These women need your help. First and foremost they need donations. Second, they could use some help identifying sponsors.

I mean come on, two women giving their all for a good cause, end Alzheimer's. What business wouldn't want to see their name on the back of every shirt as a sponsor?

Read their story and appeal below. Become an Alzheimer's activist, get involved.

Bob DeMarco and the Alzheimer's Reading Room

I know and understand what an Alzheimer's caregiver can and will accomplish. I know how hard it is to get started. I was in the same place that almost all of us are in at the beginning. I didn't know anything.

By +Bob DeMarco 
+Alzheimer's Reading Room

Bob DeMarco, Alzheimers Reading Room
Bob DeMarco
Jane Gross wrote about me in the New York Times. Today, I noticed that Debra Bendis wrote about me in The Christian Century -- Bob DeMarco lays down his life.

It seems that people are interested in learning what my life is all about. Well, this phase of my life, the Alzheimer's caregiver, Founder of the Alzheimer's Reading Room part of my life.

When I read about myself I kinda scratch my head. I can't say I feel the way I might be being portrayed. I am interested and intrigued though. And, I suppose this is going to happen again, and maybe again.

If you want to know the truth I was hoping that someone out there like 60 Minutes or Nightline would do our story. I say our story because I think the big story here is about Dotty. If someone doesn't do it soon, its gonna be too late. Oh well.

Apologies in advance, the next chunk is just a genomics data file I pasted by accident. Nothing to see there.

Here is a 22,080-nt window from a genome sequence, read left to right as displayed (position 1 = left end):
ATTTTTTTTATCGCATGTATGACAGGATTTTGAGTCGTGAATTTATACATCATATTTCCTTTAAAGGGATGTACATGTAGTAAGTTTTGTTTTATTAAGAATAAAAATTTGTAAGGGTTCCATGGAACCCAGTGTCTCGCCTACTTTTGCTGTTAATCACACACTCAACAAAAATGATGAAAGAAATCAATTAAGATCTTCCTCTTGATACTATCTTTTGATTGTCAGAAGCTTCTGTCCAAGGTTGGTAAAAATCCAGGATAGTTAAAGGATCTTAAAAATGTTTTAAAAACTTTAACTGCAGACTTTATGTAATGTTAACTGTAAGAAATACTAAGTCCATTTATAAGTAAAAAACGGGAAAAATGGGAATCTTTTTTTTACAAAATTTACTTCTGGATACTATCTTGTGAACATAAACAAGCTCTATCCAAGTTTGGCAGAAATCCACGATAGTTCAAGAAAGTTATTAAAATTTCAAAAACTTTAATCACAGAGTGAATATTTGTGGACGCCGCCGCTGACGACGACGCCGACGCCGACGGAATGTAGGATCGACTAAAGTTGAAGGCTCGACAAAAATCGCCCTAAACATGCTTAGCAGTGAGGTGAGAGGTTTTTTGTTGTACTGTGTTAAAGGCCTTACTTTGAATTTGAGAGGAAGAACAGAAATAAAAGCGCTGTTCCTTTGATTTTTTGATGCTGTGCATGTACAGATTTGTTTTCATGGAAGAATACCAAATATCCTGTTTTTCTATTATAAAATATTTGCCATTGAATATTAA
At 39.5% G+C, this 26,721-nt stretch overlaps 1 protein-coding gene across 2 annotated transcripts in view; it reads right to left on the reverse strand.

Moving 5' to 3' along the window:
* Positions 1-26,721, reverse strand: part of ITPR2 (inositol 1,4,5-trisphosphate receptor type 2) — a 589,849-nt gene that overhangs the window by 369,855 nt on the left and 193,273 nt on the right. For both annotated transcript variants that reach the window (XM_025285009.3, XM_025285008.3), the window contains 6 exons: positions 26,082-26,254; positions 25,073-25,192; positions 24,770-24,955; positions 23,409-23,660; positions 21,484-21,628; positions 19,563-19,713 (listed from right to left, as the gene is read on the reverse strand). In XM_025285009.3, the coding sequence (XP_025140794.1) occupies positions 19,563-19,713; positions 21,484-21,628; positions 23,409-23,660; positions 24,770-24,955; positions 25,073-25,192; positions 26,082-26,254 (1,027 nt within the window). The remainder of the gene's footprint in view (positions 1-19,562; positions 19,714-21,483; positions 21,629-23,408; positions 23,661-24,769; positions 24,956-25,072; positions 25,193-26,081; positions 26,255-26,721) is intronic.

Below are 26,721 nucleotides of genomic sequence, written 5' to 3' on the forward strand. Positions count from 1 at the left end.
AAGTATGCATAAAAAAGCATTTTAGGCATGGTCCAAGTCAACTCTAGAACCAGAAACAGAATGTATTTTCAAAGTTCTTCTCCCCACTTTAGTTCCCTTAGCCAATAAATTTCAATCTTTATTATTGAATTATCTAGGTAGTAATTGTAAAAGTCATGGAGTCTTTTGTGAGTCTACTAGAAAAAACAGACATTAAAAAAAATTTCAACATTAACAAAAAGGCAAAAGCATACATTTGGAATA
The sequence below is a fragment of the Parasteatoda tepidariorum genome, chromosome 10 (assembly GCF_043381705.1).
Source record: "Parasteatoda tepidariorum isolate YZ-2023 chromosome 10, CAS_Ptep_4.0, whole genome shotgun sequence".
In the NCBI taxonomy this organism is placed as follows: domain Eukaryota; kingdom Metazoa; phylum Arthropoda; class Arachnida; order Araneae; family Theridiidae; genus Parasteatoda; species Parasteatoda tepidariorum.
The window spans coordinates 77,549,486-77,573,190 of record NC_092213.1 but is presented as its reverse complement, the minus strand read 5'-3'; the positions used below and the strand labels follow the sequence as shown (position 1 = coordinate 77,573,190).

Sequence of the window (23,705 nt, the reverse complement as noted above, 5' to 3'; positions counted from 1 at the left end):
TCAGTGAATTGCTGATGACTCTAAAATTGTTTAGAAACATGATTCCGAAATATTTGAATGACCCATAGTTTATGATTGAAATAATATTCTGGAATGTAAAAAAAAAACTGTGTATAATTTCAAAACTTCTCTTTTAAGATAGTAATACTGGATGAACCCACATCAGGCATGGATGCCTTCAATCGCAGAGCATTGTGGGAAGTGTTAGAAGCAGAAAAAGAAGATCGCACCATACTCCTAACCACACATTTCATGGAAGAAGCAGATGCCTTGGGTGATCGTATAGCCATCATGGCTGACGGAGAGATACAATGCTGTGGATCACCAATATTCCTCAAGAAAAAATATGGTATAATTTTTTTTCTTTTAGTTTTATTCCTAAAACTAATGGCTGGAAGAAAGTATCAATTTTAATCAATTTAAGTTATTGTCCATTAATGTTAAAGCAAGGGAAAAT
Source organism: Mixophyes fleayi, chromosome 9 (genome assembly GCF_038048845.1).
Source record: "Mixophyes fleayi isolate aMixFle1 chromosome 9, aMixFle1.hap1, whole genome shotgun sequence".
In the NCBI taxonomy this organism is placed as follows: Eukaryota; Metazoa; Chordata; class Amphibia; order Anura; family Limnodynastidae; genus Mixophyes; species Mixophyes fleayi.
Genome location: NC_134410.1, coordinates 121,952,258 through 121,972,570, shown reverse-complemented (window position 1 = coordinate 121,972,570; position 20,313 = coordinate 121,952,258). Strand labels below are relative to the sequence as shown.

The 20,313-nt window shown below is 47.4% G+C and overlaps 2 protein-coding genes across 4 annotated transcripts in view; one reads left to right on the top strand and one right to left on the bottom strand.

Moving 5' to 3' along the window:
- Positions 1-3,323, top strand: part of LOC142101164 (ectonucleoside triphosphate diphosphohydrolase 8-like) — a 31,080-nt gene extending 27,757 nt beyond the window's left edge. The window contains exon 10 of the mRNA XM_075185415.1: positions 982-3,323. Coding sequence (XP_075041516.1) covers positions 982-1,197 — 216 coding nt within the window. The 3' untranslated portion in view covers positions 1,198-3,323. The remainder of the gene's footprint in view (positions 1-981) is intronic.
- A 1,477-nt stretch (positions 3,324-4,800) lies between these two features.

Wednesday, February 22, 2012

Things I learned from the Virtual Dementia Tour Certification Training

You just never know, until you’ve walked a mile in another persons shoes. Once you have done that -- then you have the information to make your own changes.

By Carole Larkin 
Alzheimer's Reading Room

I am now a CERTIFIED TRAINER of P.K. Beville’s thought changing, life changing Virtual Dementia Tour experience. 

This is the most revolutionary teaching tool I have ever seen for caregiving for a person with Alzheimer’s or other dementia. 

Once I went through the tour a few times and had conducted the wrap up/teaching session at the end of it another few times, I knew that I had to carry this tool to all caregivers I could reach. So, I contacted P.K. and asked if I could join her next class.  

Dotty is Deeply Forgetful

I felt good because I just changed my mother, Dotty, back into a whole person.

By Bob DeMarco
Alzheimer's Reading Room

Dotty is Deeply Forgetful
Dotty, 95 years old
and Deeply Forgetful
We recently published an article from Stephen Post, Five Sources of Hope for the Deeply Forgetful, Dementia in the 21st Century.

The article is very deep reading, and as a result, it should be read slowly and carefully. Stephen's message is a message of hope and joy in my opinion.

After considerable thought, I decided to try an exercise on myself to see if these two words, deeply forgetful, would have any "naturally" beneficial affect on my outlook and feelings.